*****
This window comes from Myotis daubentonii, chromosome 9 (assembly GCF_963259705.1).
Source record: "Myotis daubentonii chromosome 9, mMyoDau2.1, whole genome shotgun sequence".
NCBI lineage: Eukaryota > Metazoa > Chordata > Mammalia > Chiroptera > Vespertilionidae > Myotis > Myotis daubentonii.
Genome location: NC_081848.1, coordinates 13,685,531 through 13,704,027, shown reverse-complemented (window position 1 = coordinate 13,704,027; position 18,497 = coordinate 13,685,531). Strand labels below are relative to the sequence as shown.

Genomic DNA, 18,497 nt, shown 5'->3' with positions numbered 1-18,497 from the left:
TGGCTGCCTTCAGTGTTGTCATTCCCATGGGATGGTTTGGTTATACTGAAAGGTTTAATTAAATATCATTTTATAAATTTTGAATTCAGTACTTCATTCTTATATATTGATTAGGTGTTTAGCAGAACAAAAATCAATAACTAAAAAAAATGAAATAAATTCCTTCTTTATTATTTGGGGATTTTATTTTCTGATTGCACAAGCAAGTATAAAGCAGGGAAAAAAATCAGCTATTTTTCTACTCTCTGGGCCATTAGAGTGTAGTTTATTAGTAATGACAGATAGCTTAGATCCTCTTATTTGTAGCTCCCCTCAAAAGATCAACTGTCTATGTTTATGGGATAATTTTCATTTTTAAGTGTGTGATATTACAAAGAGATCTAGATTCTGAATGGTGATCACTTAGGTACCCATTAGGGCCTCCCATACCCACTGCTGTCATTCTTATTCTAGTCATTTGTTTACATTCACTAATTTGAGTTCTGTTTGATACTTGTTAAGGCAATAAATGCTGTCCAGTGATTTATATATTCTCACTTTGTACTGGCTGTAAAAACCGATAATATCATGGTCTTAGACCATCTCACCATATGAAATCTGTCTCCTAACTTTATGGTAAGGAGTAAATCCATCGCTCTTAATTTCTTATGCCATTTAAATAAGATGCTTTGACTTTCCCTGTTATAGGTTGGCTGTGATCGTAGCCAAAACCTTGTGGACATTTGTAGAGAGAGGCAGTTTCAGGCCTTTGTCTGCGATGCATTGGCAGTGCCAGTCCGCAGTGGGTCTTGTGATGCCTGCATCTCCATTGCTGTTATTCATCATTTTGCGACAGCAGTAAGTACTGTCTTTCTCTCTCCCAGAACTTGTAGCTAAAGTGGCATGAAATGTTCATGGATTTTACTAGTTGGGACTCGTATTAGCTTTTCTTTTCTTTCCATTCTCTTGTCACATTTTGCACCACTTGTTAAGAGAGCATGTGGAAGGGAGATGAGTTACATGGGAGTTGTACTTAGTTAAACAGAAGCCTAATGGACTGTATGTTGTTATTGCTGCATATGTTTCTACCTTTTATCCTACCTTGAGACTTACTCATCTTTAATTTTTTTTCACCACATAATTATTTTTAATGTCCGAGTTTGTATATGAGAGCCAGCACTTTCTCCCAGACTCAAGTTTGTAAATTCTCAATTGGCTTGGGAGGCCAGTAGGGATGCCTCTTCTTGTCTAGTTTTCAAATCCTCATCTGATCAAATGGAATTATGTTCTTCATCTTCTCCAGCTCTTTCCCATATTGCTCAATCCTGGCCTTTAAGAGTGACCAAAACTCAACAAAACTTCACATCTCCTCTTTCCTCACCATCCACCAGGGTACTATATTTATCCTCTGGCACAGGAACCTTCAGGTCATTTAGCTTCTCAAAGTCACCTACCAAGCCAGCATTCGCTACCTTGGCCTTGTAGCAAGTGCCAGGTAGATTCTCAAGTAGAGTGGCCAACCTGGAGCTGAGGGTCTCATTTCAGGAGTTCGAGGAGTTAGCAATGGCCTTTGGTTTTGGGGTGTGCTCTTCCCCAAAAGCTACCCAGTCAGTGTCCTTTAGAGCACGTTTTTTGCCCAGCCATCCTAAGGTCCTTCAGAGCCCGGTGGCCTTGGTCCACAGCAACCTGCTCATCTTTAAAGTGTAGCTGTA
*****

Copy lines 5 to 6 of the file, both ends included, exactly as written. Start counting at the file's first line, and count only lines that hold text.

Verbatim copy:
Genomic DNA, 18,497 nt, shown 5'->3' with positions numbered 1-18,497 from the left:
TGGCTGCCTTCAGTGTTGTCATTCCCATGGGATGGTTTGGTTATACTGAAAGGTTTAATTAAATATCATTTTATAAATTTTGAATTCAGTACTTCATTCTTATATATTGATTAGGTGTTTAGCAGAACAAAAATCAATAACTAAAAAAAATGAAATAAATTCCTTCTTTATTATTTGGGGATTTTATTTTCTGATTGCACAAGCAAGTATAAAGCAGGGAAAAAAATCAGCTATTTTTCTACTCTCTGGGCCATTAGAGTGTAGTTTATTAGTAATGACAGATAGCTTAGATCCTCTTATTTGTAGCTCCCCTCAAAAGATCAACTGTCTATGTTTATGGGATAATTTTCATTTTTAAGTGTGTGATATTACAAAGAGATCTAGATTCTGAATGGTGATCACTTAGGTACCCATTAGGGCCTCCCATACCCACTGCTGTCATTCTTATTCTAGTCATTTGTTTACATTCACTAATTTGAGTTCTGTTTGATACTTGTTAAGGCAATAAATGCTGTCCAGTGATTTATATATTCTCACTTTGTACTGGCTGTAAAAACCGATAATATCATGGTCTTAGACCATCTCACCATATGAAATCTGTCTCCTAACTTTATGGTAAGGAGTAAATCCATCGCTCTTAATTTCTTATGCCATTTAAATAAGATGCTTTGACTTTCCCTGTTATAGGTTGGCTGTGATCGTAGCCAAAACCTTGTGGACATTTGTAGAGAGAGGCAGTTTCAGGCCTTTGTCTGCGATGCATTGGCAGTGCCAGTCCGCAGTGGGTCTTGTGATGCCTGCATCTCCATTGCTGTTATTCATCATTTTGCGACAGCAGTAAGTACTGTCTTTCTCTCTCCCAGAACTTGTAGCTAAAGTGGCATGAAATGTTCATGGATTTTACTAGTTGGGACTCGTATTAGCTTTTCTTTTCTTTCCATTCTCTTGTCACATTTTGCACCACTTGTTAAGAGAGCATGTGGAAGGGAGATGAGTTACATGGGAGTTGTACTTAGTTAAACAGAAGCCTAATGGACTGTATGTTGTTATTGCTGCATATGTTTCTACCTTTTATCCTACCTTGAGACTTACTCATCTTTAATTTTTTTTCACCACATAATTATTTTTAATGTCCGAGTTTGTATATGAGAGCCAGCACTTTCTCCCAGACTCAAGTTTGTAAATTCTCAATTGGCTTGGGAGGCCAGTAGGGATGCCTCTTCTTGTCTAGTTTTCAAATCCTCATCTGATCAAATGGAATTATGTTCTTCATCTTCTCCAGCTCTTTCCCATATTGCTCAATCCTGGCCTTTAAGAGTGACCAAAACTCAACAAAACTTCACATCTCCTCTTTCCTCACCATCCACCAGGGTACTATATTTATCCTCTGGCACAGGAACCTTCAGGTCATTTAGCTTCTCAAAGTCACCTACCAAGCCAGCATTCGCTACCTTGGCCTTGTAGCAAGTGCCAGGTAGATTCTCAAGTAGAGTGGCCAACCTGGAGCTGAGGGTCTCATTTCAGGAGTTCGAGGAGTTAGCAATGGCCTTTGGTTTTGGGGTGTGCTCTTCCCCAAAAGCTACCCAGTCAGTGTCCTTTAGAGCACGTTTTTTGCCCAGCCATCCTAAGGTCCTTCAGAGCCCGGTGGCCTTGGTCCACAGCAACCTGCTCATCTTTAAAGTGTAGCTGTA